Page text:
Tom Rolf worked through the transition from analog editing to digital editing and managed to do it without skipping a beat. It proves that a good editor is a good editor, no matter what era.
Mikey Rossiter, veteran colorist at The Mill, would tell you he chose his career by accident. He never set out to become a colorist. And when he interviewed for an internship at The Mill (at the young age of 18), he wasn’t entirely sure what The Mill did. Still, despite the fact that he seems to have stumbled into his dream job, we don’t think there was anything accidental about it. Mikey has that one essential quality shared by all successful people: He keeps his feet moving. Whether he’s knocking on doors or hanging out in different departments at The Mill, his career keeps moving forward because he is active.
Do you have what it takes to compete against other top editors? The 2017 Filmsupply Challenge is here and we’re calling on you to put your skills to the test and compete for prize packages in 8 different categories.
There are a lot of ways you can learn how to make films. You can go to film school. You can study film books/history/theory. You can get a job as a PA on a film set. Or starting at age 15, you can make 300+ rap music videos in the nooks and crannies of London, England. As you’d expect, Charlotte Regan did the latter, which is perhaps why her work stands out as being beautifully offbeat, charmingly nonconventional, and — best of all — funny.
Forty years ago, legendary editor Walter Murch was working late one night on a film for Francis Ford Coppola called The Conversation (starring Gene Hackman). Like always, Murch was going back and forth through the footage, over and over again, looking to make the perfect cuts. Murch cuts intuitively, in real time. He never goes frame by frame. As the night went on, Murch started to notice something weird happening: Every time he made a cut, it seemed to line up perfectly with Gene Hackman blinking. “I began to get the sense that there was some collaboration going on between myself and…Gene Hackman,” Murch told Radiolab during an interview in 2009. What Murch had stumbled upon wasn’t just a useful editing technique; it was theory for why film editing works.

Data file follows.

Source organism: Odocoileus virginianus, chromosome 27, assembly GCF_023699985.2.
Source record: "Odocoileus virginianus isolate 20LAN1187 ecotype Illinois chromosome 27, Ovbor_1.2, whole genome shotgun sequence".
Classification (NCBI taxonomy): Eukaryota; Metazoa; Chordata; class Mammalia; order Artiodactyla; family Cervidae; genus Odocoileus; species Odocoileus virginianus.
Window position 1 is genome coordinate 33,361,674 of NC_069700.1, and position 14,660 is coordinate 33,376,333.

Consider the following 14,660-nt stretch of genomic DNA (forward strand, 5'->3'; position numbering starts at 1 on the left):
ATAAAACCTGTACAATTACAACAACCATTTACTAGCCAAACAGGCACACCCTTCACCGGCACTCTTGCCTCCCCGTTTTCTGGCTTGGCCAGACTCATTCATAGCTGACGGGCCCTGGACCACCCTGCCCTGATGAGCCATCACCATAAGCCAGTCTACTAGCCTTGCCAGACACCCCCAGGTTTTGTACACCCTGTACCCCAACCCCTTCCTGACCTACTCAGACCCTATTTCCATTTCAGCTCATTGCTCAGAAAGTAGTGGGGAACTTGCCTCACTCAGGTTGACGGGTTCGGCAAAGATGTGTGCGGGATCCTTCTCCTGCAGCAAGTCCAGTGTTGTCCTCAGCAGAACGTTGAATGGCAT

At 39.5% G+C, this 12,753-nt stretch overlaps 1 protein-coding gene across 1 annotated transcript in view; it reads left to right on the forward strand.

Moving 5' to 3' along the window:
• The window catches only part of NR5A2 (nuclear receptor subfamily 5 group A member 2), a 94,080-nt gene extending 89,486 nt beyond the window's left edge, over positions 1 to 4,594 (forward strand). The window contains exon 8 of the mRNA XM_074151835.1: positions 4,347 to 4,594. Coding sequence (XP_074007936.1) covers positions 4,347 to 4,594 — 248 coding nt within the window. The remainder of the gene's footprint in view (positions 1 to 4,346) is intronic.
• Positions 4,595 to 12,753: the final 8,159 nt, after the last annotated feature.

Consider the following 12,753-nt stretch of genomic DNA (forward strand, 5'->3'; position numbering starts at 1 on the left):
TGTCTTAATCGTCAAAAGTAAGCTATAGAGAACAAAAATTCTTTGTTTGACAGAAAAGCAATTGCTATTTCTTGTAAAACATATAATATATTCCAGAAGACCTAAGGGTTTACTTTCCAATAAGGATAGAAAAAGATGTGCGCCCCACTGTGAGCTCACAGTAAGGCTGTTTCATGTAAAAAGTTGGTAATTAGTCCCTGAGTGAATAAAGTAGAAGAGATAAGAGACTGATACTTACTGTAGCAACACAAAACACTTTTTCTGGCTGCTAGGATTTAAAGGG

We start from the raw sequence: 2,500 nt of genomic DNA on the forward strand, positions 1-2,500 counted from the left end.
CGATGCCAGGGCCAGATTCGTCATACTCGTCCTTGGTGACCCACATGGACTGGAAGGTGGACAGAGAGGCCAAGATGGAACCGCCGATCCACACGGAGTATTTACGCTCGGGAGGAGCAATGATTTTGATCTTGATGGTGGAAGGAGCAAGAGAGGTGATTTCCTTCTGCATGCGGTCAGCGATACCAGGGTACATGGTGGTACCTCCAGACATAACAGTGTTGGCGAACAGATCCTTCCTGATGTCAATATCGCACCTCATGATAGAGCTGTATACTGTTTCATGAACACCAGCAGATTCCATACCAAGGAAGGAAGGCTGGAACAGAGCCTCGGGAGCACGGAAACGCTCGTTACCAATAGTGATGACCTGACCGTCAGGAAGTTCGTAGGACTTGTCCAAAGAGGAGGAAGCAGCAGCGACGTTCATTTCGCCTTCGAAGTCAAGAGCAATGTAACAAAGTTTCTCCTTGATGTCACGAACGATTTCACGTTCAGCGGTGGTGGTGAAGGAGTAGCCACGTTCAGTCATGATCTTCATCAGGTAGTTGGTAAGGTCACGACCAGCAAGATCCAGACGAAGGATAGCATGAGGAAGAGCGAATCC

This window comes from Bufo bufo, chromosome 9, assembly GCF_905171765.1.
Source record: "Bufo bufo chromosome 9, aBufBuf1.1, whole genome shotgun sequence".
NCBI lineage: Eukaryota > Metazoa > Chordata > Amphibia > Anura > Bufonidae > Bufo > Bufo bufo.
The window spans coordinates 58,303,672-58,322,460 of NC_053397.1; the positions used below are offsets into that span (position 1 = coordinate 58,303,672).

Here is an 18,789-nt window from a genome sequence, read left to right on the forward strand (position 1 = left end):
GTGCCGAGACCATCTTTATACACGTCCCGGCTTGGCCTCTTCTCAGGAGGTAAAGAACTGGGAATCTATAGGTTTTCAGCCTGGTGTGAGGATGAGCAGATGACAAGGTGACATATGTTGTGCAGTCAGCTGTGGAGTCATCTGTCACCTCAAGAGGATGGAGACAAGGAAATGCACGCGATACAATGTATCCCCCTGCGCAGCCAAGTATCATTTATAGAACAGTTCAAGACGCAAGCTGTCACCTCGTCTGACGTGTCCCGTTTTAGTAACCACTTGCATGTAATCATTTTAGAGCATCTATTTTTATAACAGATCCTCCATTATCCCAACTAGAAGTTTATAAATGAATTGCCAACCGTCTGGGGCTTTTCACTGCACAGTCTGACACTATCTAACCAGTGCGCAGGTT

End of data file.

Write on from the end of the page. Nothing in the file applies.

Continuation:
It’s easy to compare reels to resumés. It’s a make-or-break career moment, an opportunity to get your foot in the door by showing your skills to employers. But, there is one key difference between the two: a reel gives you nothing to hide behind. No pretty cover letter. No “proficient in Microsoft Word.” It’s your creative work out in the open, a fully exposed moment when you put your best foot forward and hope it works.
You could point out a lot of reasons why Oscar-winner Tom Cross is one of the best editors in Hollywood. Maybe the most obvious, though, is evident in the diversity of his portfolio. Along with director Damien Chazelle, he’s crafted a tightly wound character study on obsession (Whiplash), a throwback love-letter to Hollywood via a musical (La La Land), and now a historical biopic unlike any we’ve ever seen in First Man. You probably couldn’t dream up three films that are more different than these, or three films edited as precisely and artfully.
Film editors bat cleanup in the long, long, super long process that ends if all goes well with a finished film. They take raw material and turn it into something clean, cohesive, and engaging. They’re not so different from a chef in that way. And they require just as diverse a skill set. “Being an editor is equal parts creative, craft, and pure nerd,” Lucas Harger an editor at the creative studio Bruton Stroube told us recently. “And I am exceptionally nerdy.”
Dana Shaw is a hands-on type of guy. A film editor, stained-glass artist, and self-proclaimed bird charmer, Dana’s preferred method of editing documentaries is to lay out all his notes and stills on a large piece of butcher paper, so he can physically move the pieces around. “I’m really tactile,” Dana told us. “So being able to put those themes into categories and print out related quotes and put them on this ‘paper edit’ helps me organize my thoughts.”
A good title sequence not only introduces a TV show or a film, it expands it, interprets it, becomes an integral part of the experience as a whole. In some cases (let’s use James Bond as an example), the title sequence becomes as iconic as the characters. There is an art to these sequences that some people have spent the lion’s share of their career mastering. Take, for example, Chris Billig — the co-founder and creative director of Scatterlight Studios, responsible for such iconic title sequences as Orange Is the New Black, The Maze Runner, The Honorable Woman, and more. We recently chatted with Chris about the art of the title sequence. Here’s Chris.